Market Meltdown averted...for the time being. NASDAQ enters Bear Market.

Here is the promised post from new author Christian Flanders!

I apologize for the sensationalist title but it seems only fitting. With the DOW Futures down around 550 points overnight and overseas markets down 5 to 12% around the world, it looked like we were heading into the worst one day drop since 9/11. I was sitting at my desk around 8am when over the squawk box news of a surprise 75 point basis cut from the Fed caused a momentary spurt in future prices only to see them settle back to their levels of around -500.

However, the open was a different story. After a sharp gap down, the markets rallied throughout the day and finished *only* down 1.5%. That is still quite a bit, but compared to the indication at the open, a 4.5% drop (500 points) the markets escaped relatively unscathed. If the DOW had sold off to the equivalent levels of the asian markets, we could have easily seen a 1200+ drop. (In comparison, Japan had sold off 5% on monday then 8% on tuesday). Interday the NASDAQ did drop to the 20% from its peak level signaling the onset of a bear market. The DOW and S&P did not technically enter bear markets.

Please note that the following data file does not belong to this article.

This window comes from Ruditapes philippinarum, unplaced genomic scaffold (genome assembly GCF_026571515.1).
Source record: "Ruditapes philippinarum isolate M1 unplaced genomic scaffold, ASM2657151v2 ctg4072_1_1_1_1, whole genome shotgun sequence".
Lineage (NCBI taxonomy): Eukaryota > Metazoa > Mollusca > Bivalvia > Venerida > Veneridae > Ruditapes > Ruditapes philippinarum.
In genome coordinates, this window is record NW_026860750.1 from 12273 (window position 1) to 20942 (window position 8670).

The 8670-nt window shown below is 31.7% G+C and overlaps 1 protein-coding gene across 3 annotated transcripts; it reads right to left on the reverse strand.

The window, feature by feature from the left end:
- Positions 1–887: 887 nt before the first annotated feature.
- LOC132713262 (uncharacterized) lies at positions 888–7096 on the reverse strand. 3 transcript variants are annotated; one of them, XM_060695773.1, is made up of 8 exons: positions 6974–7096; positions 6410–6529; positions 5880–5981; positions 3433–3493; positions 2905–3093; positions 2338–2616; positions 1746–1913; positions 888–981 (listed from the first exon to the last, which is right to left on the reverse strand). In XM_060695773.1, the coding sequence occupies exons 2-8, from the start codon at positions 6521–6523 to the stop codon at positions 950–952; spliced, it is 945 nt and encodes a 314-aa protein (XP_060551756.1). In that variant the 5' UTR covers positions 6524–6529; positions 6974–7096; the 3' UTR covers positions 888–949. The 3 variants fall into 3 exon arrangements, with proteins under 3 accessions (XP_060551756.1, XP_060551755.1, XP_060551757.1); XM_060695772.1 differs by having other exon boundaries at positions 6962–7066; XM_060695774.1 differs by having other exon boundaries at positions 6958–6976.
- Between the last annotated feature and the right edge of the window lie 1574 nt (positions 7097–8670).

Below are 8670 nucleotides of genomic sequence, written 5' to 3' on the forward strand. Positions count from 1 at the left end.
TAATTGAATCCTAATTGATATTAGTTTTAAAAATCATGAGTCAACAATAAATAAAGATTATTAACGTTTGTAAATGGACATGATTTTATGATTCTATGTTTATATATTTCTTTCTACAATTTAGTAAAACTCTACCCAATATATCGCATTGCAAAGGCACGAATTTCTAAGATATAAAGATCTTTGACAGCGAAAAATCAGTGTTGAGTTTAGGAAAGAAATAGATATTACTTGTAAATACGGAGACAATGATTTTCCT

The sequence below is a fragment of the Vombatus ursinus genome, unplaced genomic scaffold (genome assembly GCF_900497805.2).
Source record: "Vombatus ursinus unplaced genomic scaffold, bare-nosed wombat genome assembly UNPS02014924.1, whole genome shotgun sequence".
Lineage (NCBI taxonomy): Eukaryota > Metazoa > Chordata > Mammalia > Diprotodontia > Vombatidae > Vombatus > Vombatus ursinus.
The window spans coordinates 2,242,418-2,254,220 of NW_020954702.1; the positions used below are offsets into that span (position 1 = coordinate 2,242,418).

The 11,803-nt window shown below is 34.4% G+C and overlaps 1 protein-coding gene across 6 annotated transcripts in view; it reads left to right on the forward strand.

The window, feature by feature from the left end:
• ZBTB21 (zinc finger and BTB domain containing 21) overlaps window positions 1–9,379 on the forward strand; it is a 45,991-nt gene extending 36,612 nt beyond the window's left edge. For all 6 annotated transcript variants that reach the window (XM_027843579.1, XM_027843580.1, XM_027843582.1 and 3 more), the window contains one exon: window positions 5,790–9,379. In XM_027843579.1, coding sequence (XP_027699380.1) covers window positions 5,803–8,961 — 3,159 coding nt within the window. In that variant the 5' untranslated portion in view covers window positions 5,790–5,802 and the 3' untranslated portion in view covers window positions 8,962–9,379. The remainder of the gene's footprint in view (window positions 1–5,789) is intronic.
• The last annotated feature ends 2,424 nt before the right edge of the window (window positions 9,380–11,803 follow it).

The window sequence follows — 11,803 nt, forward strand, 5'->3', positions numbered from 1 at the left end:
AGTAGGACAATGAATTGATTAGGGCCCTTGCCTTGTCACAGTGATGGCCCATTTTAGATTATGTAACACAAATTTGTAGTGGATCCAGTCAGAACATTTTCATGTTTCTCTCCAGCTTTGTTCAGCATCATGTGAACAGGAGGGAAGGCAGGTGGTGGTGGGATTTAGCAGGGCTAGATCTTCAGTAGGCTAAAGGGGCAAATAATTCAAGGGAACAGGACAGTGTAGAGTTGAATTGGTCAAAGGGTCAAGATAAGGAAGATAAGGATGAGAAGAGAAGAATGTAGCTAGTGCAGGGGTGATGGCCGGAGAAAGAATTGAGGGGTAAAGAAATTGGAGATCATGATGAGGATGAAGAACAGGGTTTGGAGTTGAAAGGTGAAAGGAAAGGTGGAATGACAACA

We now have a "bottom/support" at the ~11600 level approximately where the DOW opened today. Should the level crack anytime in the future, be prepared for prices to drop significantly from there.

The thing that is scary to me and probably a good indicator of how bad it is in the financial markets was that Ben Bernanke and the fed felt compelled to cut rates by 75 basis points with just 7 days to go until their scheduled meeting. The last time they cut rates 75 points between meetings was in 1985. The next few days will let us know if we have put in a short term bottom or if we will break the 11,600 mark on the DOW. Apple beat earnings after market hours but lowered their guidance. The stock has taken a hit down 10% after markets and the rest of the tech heavy nasdaq is down 1% as well in sympathy. Who would have thought that people would be unwilling to buy $400 gadgets and $2000 laptops in a recession!? Outrageous.

This rate cut only delays the inevitable. The amount of excess in the last couple years fueled by cheap money that was pumped into real estate coupled with the tremendous amount of debt we have as a nation must sooner or later be accounted for.